I go in with tempered expectations to any production consisting of many short plays. An assortment of works by multiple playwrights usually feels like a crapshoot, where I hope enough of the work is good enough to make the evening a net plus. Theater Breaking Through Barriers (TBTB) has a history of commissioning good work, often from distinguished playwrights, and staging good productions. But its programs too can be catch-as-catch-can.
Not so with this season’s Power Plays, a set of five world-premiere short plays by well-known auteurs. The collection offers something of a master class in the many styles of contemporary writing for the stage.
The show opens with sparkling naturalism punctuated by violent fantasy in Bekah Brunstetter‘s Murder. Two old frenemies meet in a café just as one is anxiously enjoying a literary success the other feels is undeserved. Pamela Sabaugh and Anita Hollander have brilliant fun with the delicious dark humor of Brunstetter’s dialogue, in which at least half the meaning lies in the pauses and silences and interruptions.
Next and in extreme contrast comes another two-hander, Neil LaBute’s I Dare You, an unsubtle drama of seduction – unsubtle not in the tactics of the seducer (Samantha Debicki in a creepily fetching mode) but in the dialogue displaying everything in plain speech, right on the surface. There’s zero subtext here. This may be why LaBute’s work can be tiring at full length, but over the course of an in-your-face 15 minutes this particular short lands solidly, like a brisk punch.
Broad humor lights up the midpoint of the program with Bruce Graham’s The Happy F&*#@!G Blind Guy. In a frank and sweetly hilarious performance, David Rosar Stearns hams it up delightfully as a sightless grocery-store bagger who exasperates his high-strung, grouchy boss (Nicholas Viselli) with his professional excellence and unceasing good cheer, then surprises him with an unexpected side to his disability that helps explain his high spirits.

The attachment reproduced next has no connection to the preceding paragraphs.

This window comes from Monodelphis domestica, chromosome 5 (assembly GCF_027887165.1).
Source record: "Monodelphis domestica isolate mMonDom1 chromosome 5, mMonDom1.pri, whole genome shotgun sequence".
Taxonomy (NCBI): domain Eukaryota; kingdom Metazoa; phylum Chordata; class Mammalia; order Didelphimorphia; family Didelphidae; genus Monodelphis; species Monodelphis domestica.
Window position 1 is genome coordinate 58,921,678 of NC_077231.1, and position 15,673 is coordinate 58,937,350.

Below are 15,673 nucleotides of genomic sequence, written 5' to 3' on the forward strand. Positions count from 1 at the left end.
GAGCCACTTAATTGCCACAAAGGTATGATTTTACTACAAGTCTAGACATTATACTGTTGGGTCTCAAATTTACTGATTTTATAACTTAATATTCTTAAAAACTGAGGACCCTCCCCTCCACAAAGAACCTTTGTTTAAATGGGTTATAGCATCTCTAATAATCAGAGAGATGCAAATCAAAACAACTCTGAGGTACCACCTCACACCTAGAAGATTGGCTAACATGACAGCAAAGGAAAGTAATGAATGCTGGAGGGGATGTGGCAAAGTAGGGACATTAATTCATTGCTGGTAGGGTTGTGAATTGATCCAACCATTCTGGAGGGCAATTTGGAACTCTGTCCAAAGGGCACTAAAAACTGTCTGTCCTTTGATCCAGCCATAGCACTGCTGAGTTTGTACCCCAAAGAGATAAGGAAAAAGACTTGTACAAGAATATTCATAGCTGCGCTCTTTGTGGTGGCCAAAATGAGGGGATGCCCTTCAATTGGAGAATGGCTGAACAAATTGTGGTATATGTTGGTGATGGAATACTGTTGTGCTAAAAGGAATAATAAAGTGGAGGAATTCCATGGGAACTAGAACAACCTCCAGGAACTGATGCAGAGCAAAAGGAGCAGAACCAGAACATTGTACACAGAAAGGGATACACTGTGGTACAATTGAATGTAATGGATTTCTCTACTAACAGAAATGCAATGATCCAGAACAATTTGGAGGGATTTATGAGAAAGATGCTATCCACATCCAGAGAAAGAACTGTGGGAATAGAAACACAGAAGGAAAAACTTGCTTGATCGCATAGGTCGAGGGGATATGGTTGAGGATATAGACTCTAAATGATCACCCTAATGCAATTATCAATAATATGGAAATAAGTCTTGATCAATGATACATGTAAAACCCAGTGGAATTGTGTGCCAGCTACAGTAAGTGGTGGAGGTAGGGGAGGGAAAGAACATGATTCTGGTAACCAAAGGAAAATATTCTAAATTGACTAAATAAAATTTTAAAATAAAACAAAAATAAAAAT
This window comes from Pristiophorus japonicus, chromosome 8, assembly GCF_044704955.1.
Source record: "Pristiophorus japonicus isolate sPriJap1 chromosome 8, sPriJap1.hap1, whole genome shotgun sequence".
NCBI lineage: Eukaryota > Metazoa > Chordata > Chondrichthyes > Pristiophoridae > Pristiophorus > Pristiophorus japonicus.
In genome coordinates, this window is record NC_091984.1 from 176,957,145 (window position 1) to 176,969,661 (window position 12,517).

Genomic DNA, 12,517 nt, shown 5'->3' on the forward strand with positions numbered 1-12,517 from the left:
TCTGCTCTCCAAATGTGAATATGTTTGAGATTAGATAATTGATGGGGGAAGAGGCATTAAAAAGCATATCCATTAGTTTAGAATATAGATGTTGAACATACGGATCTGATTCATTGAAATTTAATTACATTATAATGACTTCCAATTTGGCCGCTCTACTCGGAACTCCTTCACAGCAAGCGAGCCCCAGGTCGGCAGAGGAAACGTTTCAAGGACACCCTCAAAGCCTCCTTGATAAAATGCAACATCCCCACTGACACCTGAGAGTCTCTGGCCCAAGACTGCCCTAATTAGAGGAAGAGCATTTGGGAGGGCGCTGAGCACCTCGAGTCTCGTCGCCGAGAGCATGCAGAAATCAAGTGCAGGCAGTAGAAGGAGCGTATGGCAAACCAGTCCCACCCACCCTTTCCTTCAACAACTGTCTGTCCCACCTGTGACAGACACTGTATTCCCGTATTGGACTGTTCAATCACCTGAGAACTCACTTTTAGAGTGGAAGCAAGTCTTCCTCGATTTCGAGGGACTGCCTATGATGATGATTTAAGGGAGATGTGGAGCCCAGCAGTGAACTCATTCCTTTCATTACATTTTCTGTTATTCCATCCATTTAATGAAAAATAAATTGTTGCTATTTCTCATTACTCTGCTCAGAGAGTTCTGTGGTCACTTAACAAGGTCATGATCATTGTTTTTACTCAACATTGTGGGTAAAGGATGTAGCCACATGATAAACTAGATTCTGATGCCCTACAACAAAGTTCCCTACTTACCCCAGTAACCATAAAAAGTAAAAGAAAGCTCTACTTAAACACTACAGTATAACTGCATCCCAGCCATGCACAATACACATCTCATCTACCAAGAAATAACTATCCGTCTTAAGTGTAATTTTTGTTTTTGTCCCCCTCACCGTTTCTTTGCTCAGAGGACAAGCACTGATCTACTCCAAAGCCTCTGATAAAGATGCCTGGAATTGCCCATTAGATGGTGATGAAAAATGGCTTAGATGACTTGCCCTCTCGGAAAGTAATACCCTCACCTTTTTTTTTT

John Guare’s Between shows that a writer can abstract language, story and character into separate layers and still create a compelling narrative. Two Beckettian anypeople who could be any sex or age meet in a fancy restaurant where one bares her soul about the complex her mother gave her as a child, then plays a mean trick on the other. That’s all that happens, but the half-elevated, half-disintegrated dialogue loops it into a gleaming arc.
Ann Marie Morelli from I Dare You reappears in the final piece, David Henry Hwang’s Underground, her wheelchair more integral to the story this time. Trapped in the Times Square subway station with every elevator out of service, Marin (Morelli) encounters a surprise kindred spirit after her able-bodied husband and helpful strangers prove more aggravating than helpful. After Hwang renders the noisy, dirty underworld of the city in broad, short-story strokes, the daffy comedy ends with a moment of deep childlike awe that offers the audience a celebratory note to close with.
How often will every play in a program of five short plays succeed on its own terms? Power Plays is a rarity. Go see it, support TBTB’s admirable work providing opportunities for actors with and without disabilities to work together, and leave with a spring in your step–or a bounce in your chair. It runs through June 29 at Theatre Row’s Clurman Theatre (410 W. 42nd St.). For tickets call 212-239-6200 or visit Telecharge.